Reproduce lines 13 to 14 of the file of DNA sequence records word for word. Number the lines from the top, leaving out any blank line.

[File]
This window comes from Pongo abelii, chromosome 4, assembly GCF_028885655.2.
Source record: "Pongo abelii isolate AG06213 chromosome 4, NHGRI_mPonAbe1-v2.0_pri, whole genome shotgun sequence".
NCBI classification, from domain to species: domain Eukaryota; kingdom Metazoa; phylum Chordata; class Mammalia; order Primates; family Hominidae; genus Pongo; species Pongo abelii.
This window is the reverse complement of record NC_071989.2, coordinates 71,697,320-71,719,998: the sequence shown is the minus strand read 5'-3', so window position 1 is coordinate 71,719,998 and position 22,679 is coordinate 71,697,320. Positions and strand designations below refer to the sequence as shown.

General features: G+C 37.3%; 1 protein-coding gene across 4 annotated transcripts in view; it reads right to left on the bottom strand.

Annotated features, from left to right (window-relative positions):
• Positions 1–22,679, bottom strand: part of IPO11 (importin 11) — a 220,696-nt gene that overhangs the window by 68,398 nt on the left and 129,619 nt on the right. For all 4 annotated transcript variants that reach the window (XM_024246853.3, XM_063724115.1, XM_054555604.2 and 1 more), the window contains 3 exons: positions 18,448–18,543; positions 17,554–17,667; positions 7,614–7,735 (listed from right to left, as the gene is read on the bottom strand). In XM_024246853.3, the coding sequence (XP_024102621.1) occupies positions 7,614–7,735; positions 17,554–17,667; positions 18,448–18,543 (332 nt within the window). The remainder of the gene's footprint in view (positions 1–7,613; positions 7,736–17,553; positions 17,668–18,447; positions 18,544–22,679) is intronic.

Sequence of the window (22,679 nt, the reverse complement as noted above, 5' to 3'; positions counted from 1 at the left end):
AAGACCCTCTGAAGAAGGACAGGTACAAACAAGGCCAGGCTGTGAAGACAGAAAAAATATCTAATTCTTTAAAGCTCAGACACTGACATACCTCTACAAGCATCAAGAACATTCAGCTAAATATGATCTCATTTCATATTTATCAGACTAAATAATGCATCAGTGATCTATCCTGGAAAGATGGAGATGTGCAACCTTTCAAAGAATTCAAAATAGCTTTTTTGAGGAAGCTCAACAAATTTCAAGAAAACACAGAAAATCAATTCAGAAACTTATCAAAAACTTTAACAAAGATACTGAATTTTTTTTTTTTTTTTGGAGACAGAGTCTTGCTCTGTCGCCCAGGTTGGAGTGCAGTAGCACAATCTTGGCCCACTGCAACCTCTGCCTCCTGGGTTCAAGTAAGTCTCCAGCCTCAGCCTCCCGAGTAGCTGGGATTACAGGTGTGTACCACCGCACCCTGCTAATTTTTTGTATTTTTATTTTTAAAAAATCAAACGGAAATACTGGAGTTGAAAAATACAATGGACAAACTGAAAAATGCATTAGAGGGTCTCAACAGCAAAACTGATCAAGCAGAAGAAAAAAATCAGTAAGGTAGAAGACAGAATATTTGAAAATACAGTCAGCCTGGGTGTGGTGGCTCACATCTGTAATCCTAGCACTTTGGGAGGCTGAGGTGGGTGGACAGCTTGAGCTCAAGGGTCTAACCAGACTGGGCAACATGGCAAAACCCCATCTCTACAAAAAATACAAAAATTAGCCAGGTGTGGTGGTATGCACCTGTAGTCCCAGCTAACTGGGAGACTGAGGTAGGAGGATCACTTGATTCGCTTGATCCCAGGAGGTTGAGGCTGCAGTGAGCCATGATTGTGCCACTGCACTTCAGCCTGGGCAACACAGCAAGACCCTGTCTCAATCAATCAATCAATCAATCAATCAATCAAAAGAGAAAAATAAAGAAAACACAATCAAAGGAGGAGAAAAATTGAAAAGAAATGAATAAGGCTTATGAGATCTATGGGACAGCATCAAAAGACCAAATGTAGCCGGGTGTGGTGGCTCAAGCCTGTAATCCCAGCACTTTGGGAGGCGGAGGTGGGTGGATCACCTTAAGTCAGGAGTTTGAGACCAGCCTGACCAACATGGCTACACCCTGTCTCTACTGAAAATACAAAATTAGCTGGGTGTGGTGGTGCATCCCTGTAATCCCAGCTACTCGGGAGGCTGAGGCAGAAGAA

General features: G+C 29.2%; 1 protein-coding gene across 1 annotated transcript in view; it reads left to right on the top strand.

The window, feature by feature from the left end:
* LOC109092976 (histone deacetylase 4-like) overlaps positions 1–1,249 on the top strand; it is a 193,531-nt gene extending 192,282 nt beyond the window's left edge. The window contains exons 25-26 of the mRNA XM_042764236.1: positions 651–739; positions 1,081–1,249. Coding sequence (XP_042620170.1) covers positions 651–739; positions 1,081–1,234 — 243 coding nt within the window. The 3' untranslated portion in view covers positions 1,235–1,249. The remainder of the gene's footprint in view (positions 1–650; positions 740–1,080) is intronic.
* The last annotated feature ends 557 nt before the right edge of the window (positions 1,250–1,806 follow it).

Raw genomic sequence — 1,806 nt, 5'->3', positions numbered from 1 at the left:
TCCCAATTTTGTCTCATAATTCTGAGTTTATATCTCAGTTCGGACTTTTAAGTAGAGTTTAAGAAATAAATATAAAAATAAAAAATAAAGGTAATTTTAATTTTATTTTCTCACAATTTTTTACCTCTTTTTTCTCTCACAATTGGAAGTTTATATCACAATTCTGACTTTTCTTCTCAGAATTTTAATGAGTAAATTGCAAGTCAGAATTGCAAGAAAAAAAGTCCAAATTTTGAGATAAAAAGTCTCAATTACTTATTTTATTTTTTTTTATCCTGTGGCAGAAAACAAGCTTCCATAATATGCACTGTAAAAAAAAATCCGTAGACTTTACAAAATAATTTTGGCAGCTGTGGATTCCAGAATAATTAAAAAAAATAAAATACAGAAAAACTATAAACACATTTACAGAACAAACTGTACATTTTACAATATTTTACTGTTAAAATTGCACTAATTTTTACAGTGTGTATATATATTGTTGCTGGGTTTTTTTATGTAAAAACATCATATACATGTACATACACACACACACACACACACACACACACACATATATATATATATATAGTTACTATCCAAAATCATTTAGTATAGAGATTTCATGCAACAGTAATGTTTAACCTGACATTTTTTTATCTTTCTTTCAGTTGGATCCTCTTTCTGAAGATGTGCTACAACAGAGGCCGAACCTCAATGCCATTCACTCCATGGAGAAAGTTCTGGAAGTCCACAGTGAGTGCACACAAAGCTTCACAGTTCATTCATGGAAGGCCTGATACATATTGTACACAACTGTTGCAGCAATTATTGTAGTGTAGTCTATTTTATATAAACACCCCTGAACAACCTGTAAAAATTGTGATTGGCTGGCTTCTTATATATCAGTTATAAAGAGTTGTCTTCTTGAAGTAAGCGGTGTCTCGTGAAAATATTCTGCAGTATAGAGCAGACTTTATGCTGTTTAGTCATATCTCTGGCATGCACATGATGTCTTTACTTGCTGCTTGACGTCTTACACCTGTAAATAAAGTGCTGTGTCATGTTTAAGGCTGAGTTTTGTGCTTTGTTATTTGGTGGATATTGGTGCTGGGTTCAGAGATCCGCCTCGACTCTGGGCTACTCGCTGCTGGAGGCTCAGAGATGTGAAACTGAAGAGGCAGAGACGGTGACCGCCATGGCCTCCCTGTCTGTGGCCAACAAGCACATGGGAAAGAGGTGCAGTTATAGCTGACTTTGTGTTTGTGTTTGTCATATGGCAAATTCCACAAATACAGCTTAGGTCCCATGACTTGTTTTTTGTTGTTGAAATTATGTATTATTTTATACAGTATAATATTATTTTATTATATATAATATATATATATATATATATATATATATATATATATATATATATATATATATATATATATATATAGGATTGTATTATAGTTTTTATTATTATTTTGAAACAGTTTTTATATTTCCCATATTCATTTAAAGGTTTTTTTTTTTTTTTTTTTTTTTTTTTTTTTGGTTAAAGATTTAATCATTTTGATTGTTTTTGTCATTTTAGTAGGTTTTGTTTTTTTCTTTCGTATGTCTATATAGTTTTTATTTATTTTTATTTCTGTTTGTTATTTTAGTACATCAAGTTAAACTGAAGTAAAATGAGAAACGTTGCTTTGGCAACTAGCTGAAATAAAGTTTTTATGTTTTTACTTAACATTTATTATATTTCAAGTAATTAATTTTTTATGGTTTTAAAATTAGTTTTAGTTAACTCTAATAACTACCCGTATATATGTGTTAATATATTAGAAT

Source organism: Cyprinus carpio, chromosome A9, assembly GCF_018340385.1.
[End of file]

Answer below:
* The last annotated feature ends 557 nt before the right edge of the window (positions 1,250–1,806 follow it).

Raw genomic sequence — 1,806 nt, 5'->3', positions numbered from 1 at the left: